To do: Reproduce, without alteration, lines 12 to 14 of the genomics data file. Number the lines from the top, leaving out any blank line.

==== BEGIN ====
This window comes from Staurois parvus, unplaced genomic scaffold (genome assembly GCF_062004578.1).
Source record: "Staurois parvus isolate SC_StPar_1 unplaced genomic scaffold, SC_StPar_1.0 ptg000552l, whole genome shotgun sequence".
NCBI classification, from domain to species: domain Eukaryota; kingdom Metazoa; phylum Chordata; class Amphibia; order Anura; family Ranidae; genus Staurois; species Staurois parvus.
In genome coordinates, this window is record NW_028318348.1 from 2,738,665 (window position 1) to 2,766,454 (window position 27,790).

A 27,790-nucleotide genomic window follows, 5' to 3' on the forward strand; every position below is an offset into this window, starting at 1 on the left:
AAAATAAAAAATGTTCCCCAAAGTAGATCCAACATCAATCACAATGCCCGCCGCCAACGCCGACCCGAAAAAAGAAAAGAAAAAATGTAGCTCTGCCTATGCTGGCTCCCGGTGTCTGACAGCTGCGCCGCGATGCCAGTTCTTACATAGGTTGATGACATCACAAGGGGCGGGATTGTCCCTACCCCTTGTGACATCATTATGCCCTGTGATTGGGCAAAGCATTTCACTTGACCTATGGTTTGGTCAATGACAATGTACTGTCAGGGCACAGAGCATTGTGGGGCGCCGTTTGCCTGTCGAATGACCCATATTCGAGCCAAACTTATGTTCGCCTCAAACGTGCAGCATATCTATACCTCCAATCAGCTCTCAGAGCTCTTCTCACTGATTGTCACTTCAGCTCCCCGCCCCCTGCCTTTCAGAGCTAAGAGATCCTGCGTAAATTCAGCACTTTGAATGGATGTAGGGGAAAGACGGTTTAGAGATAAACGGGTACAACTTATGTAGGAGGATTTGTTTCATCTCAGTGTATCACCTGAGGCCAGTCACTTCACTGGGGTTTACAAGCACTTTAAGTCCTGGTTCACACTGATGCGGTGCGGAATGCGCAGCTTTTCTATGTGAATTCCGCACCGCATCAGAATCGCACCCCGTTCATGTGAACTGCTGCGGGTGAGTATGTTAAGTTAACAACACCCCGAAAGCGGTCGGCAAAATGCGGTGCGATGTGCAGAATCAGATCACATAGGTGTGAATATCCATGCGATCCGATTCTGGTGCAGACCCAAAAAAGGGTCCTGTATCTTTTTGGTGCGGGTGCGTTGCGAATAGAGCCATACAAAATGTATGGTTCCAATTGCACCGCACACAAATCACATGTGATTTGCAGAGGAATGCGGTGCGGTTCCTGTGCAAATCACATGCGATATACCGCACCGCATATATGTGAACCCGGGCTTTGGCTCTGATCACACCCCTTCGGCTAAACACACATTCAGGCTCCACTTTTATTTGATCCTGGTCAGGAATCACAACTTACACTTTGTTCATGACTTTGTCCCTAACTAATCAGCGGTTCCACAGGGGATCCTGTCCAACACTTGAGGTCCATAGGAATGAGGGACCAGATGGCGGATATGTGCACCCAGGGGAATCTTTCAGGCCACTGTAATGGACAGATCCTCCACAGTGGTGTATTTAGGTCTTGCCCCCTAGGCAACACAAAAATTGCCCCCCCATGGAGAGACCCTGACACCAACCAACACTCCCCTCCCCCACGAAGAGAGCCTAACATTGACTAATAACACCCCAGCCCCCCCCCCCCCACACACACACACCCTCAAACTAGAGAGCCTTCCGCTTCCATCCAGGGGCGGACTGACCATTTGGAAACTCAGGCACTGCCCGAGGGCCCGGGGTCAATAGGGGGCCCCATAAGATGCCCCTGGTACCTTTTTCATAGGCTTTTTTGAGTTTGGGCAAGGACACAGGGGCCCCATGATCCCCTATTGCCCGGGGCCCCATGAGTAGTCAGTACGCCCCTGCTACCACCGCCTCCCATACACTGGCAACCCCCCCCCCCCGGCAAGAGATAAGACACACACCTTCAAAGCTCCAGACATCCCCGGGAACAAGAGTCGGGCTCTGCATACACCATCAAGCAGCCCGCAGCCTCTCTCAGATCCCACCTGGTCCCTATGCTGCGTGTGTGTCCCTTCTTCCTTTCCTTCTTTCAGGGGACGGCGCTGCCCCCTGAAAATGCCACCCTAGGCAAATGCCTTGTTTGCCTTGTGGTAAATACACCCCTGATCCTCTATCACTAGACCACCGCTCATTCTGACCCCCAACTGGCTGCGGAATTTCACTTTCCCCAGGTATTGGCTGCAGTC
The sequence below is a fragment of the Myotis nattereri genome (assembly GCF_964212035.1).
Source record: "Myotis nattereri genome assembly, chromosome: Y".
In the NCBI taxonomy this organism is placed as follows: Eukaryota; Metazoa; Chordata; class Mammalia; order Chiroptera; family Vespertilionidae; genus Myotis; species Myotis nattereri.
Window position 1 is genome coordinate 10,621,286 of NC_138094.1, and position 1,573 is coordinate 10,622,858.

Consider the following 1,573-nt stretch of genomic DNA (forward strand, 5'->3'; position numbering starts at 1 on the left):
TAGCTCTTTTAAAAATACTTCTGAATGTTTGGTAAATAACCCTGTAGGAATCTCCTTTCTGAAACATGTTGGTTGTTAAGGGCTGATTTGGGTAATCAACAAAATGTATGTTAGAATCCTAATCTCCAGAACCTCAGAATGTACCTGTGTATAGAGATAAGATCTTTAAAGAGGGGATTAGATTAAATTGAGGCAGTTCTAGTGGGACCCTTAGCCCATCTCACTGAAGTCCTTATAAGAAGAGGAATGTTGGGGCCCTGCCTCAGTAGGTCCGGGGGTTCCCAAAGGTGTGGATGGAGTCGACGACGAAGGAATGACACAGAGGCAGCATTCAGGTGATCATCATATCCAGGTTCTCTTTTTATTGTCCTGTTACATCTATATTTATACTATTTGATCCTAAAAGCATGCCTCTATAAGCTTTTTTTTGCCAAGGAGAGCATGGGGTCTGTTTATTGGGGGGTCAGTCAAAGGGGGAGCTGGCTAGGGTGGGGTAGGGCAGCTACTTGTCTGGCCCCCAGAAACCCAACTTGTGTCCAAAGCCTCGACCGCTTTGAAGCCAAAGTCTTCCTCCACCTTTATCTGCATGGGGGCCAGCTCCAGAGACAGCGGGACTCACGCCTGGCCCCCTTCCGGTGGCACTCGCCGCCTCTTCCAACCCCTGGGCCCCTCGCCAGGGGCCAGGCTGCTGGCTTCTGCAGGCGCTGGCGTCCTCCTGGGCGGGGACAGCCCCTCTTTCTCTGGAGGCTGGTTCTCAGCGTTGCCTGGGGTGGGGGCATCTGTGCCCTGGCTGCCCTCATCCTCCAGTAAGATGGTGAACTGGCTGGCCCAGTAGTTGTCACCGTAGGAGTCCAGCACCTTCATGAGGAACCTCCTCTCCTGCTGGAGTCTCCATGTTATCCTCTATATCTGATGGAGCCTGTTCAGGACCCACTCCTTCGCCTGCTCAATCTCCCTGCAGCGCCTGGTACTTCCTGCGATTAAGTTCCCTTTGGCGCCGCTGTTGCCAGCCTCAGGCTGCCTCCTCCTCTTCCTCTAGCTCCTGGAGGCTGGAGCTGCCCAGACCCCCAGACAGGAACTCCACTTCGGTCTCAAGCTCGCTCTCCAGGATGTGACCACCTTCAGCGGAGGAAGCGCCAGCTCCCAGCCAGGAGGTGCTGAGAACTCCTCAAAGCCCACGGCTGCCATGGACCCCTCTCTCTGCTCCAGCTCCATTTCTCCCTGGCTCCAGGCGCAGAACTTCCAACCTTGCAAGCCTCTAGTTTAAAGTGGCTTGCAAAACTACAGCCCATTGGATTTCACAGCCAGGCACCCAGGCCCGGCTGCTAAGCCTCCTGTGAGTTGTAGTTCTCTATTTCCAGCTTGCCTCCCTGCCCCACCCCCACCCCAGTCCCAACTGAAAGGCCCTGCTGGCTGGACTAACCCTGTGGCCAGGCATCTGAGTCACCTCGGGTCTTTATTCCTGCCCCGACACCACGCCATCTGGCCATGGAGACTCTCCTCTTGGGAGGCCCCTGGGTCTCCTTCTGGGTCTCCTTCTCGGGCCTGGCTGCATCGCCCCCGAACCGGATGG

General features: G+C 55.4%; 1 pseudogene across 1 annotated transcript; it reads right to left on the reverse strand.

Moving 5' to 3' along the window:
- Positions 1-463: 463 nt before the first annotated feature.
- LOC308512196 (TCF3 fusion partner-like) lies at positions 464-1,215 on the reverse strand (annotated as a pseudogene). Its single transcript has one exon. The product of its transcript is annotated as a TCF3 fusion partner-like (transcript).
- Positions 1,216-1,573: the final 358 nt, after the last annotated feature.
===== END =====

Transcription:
TAGCTCTTTTAAAAATACTTCTGAATGTTTGGTAAATAACCCTGTAGGAATCTCCTTTCTGAAACATGTTGGTTGTTAAGGGCTGATTTGGGTAATCAACAAAATGTATGTTAGAATCCTAATCTCCAGAACCTCAGAATGTACCTGTGTATAGAGATAAGATCTTTAAAGAGGGGATTAGATTAAATTGAGGCAGTTCTAGTGGGACCCTTAGCCCATCTCACTGAAGTCCTTATAAGAAGAGGAATGTTGGGGCCCTGCCTCAGTAGGTCCGGGGGTTCCCAAAGGTGTGGATGGAGTCGACGACGAAGGAATGACACAGAGGCAGCATTCAGGTGATCATCATATCCAGGTTCTCTTTTTATTGTCCTGTTACATCTATATTTATACTATTTGATCCTAAAAGCATGCCTCTATAAGCTTTTTTTTGCCAAGGAGAGCATGGGGTCTGTTTATTGGGGGGTCAGTCAAAGGGGGAGCTGGCTAGGGTGGGGTAGGGCAGCTACTTGTCTGGCCCCCAGAAACCCAACTTGTGTCCAAAGCCTCGACCGCTTTGAAGCCAAAGTCTTCCTCCACCTTTATCTGCATGGGGGCCAGCTCCAGAGACAGCGGGACTCACGCCTGGCCCCCTTCCGGTGGCACTCGCCGCCTCTTCCAACCCCTGGGCCCCTCGCCAGGGGCCAGGCTGCTGGCTTCTGCAGGCGCTGGCGTCCTCCTGGGCGGGGACAGCCCCTCTTTCTCTGGAGGCTGGTTCTCAGCGTTGCCTGGGGTGGGGGCATCTGTGCCCTGGCTGCCCTCATCCTCCAGTAAGATGGTGAACTGGCTGGCCCAGTAGTTGTCACCGTAGGAGTCCAGCACCTTCATGAGGAACCTCCTCTCCTGCTGGAGTCTCCATGTTATCCTCTATATCTGATGGAGCCTGTTCAGGACCCACTCCTTCGCCTGCTCAATCTCCCTGCAGCGCCTGGTACTTCCTGCGATTAAGTTCCCTTTGGCGCCGCTGTTGCCAGCCTCAGGCTGCCTCCTCCTCTTCCTCTAGCTCCTGGAGGCTGGAGCTGCCCAGACCCCCAGACAGGAACTCCACTTCGGTCTCAAGCTCGCTCTCCAGGATGTGACCACCTTCAGCGGAGGAAGCGCCAGCTCCCAGCCAGGAGGTGCTGAGAACTCCTCAAAGCCCACGGCTGCCATGGACCCCTCTCTCTGCTCCAGCTCCATTTCTCCCTGGCTCCAGGCGCAGAACTTCCAACCTTGCAAGCCTCTAGTTTAAAGTGGCTTGCAAAACTACAGCCCATTGGATTTCACAGCCAGGCACCCAGGCCCGGCTGCTAAGCCTCCTGTGAGTTGTAGTTCTCTATTTCCAGCTTGCCTCCCTGCCCCACCCCCACCCCAGTCCCAACTGAAAGGCCCTGCTGGCTGGACTAACCCTGTGGCCAGGCATCTGAGTCACCTCGGGTCTTTATTCCTGCCCCGACACCACGCCATCTGGCCATGGAGACTCTCCTCTTGGGAGGCCCCTGGGTCTCCTTCTGGGTCTCCTTCTCGGGCCTGGCTGCATCGCCCCCGAACCGGATGG

General features: G+C 55.4%; 1 pseudogene across 1 annotated transcript; it reads right to left on the reverse strand.

Moving 5' to 3' along the window: